( The method of piecing here is my Paperless Piecing method, listed in the sidebar under the Feel Free index. I will be adding this post as a reference on that page.)
In the beginning I thought I would set up a counting system. To measure the going, giving each square a value. Or maybe giving each set of squares a a value, a day, or what not. So by counting them I might measure the time spent in the forming.. But I changed my mind. I work on it as time allows. And now I am only measuring how it might go. How it happened in just its becoming. I have managed 64 squares so far , halfway through the 3rd ring around the center. I am not counting days. It has become a more personal calendar. Maybe measuring my ability to continue. Accomplish. Marking that.
I ironed it a bit. Not my usual thing. But flattening it, I thought, might make the seam pattern more visible, And it did. The squared basket-self is so subtle.
It forms almost too slowly. But I don't mind. There is no deadline. It just is.
I pinned it over the center of Nest of Days. To quiet it for a moment.
I have temporarily removed the center silk panel. It is slightly smaller than the opening and I want to extend it a bit. And I am looking at this. How it is a way of holding center. In some lighter way. A focus on a sense of center that might not be apparent otherwise. Holding nothing but then not. A place. Placekeeping. I will hold that thought in my mind for further consideration.
And then, how the frame floats. How easily it could be pulled out of shape. Softened by that. A kind of liquid frame. I will hold that thought too.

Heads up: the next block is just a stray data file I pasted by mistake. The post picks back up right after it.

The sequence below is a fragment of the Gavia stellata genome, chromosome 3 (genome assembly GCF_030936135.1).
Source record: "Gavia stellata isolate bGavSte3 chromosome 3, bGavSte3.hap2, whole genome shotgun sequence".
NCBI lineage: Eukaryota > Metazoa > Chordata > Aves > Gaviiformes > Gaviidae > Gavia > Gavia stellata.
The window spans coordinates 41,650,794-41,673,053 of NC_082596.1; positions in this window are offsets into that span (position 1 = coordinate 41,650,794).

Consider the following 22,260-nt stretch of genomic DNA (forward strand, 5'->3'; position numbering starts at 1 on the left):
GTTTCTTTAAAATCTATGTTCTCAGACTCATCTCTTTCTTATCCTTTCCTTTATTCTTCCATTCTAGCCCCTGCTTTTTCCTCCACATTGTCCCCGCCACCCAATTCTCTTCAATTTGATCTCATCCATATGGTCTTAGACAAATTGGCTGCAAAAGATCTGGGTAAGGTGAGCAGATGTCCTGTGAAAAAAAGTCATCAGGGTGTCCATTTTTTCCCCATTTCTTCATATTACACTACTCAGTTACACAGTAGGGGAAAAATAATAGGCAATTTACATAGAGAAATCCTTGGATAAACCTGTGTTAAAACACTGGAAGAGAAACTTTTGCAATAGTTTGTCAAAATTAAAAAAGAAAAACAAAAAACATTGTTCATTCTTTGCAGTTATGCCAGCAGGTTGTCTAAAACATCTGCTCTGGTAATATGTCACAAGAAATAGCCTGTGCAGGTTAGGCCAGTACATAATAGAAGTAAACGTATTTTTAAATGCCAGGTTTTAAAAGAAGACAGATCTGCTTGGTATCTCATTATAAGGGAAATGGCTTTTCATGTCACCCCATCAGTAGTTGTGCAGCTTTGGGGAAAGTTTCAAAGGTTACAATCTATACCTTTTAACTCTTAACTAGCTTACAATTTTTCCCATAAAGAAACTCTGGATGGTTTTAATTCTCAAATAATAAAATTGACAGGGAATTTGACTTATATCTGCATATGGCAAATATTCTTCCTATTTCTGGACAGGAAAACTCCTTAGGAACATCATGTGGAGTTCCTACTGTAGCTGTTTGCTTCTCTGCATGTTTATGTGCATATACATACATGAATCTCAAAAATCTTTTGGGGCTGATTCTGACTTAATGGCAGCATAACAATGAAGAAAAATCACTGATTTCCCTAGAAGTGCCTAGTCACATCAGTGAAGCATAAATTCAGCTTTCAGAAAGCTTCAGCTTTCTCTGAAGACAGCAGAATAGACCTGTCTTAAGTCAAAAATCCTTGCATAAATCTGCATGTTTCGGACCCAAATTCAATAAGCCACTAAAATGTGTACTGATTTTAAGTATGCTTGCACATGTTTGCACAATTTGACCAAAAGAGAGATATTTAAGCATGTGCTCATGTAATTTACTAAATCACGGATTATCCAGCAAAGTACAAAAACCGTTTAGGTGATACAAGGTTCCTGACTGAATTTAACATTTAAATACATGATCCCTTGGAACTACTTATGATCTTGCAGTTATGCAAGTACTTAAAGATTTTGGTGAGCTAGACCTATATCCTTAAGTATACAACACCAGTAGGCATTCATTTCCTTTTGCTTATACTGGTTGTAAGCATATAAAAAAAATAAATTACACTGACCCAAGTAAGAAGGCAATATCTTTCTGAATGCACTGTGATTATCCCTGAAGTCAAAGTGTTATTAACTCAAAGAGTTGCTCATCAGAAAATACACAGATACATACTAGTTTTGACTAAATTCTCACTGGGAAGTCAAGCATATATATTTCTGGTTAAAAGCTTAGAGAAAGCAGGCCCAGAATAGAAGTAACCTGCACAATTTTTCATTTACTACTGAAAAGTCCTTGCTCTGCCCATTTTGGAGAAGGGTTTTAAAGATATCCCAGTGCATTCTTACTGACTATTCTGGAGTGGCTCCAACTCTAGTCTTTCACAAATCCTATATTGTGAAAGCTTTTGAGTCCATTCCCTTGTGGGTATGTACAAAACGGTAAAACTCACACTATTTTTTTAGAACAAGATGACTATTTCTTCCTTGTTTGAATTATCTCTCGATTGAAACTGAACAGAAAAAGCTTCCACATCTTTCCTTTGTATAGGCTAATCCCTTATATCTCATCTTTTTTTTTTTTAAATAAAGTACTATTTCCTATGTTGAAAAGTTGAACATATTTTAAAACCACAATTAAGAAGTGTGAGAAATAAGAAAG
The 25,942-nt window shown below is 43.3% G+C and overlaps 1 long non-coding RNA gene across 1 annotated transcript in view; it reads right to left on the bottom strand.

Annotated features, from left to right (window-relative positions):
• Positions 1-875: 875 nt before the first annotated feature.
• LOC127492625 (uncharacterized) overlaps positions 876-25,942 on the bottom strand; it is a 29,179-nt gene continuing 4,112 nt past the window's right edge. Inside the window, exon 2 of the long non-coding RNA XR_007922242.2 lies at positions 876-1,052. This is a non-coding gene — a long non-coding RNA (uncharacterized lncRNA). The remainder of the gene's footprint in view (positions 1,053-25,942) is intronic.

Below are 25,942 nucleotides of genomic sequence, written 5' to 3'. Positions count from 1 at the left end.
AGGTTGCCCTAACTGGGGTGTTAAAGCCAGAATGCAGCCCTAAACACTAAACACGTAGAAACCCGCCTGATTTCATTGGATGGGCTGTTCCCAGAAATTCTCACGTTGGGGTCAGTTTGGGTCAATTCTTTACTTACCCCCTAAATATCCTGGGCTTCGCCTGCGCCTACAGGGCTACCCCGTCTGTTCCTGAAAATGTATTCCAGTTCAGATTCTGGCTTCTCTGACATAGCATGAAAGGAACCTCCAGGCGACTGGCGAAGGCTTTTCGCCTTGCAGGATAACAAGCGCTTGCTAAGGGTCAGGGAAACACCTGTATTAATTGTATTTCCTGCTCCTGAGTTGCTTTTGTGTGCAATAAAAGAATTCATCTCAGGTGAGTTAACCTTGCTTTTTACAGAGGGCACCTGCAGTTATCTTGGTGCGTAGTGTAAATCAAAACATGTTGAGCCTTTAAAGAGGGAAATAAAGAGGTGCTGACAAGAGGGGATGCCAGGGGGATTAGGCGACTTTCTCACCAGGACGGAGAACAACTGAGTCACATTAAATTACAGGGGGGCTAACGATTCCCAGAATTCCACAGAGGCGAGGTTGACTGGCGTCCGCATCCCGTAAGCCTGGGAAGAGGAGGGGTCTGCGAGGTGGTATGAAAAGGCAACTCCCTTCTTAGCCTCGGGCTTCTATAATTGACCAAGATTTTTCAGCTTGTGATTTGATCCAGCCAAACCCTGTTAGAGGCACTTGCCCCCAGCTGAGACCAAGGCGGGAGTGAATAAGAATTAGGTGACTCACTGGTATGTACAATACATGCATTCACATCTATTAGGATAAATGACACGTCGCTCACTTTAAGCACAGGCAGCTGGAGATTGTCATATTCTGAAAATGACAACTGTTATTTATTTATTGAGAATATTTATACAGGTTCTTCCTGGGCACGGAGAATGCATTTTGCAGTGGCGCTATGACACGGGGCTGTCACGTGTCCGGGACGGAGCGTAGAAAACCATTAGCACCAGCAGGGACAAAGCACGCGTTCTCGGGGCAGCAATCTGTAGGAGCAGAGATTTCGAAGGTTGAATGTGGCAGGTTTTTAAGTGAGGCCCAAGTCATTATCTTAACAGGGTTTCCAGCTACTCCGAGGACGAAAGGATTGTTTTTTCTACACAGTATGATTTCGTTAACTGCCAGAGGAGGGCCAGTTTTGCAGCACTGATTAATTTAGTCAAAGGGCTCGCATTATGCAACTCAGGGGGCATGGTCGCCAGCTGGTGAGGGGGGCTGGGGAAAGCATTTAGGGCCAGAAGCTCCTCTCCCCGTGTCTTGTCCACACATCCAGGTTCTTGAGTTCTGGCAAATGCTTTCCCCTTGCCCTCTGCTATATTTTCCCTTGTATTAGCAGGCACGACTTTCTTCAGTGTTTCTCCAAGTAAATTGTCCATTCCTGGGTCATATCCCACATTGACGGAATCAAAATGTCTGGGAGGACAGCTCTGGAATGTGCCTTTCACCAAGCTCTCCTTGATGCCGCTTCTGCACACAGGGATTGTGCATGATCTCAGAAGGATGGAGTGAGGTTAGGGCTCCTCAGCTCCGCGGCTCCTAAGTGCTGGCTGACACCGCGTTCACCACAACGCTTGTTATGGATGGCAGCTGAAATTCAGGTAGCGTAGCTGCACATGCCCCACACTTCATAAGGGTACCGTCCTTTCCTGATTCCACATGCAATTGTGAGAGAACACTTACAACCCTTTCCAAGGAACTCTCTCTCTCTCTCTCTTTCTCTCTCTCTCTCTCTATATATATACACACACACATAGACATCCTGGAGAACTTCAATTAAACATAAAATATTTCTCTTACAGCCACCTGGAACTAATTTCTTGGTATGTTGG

Because here and now, I will be continuing with the other thought. Extending the silk centerpiece.
I will stitch the inner edge of the patchwork frame, catching all layers. And then cut away the excess cotton lawn*- inner frame close to that stitching line by lifting the outer edge of the frame out of the way, but I will show all that later. Managing the layers. I will create a page at Feel Free for seams but not today.
* Lawn cloth or lawn is a plain weave textile, originally of linen but now chiefly cotton. Lawn is designed using fine, high count yarns, which results in a silky, untextured feel. The term "lawn" derives from "Laon", a city in France, which produced large quantities of linen lawn.
In some way I am always looking through patchwork. So this is good. That patchwork might be a window to something else.
The center could be anything really. I am playing around with some eco dyed samples from way back. Using them. Finally. I am not dyeing this year except for indigo that I might need to complete some big cloth. I don't need to dye much anymore. I have stacks of old experiments to share with you eventually, the cloths and the process. As I use them. Make blankets.
I like the contrast between the organic and the grid. I like the square ring. The background cloth is cotton linen and has dragonflies woven right into it. The center cloth is silk. This will be a big cloth. With a lot of space. For radiating outward. In a less kind of way.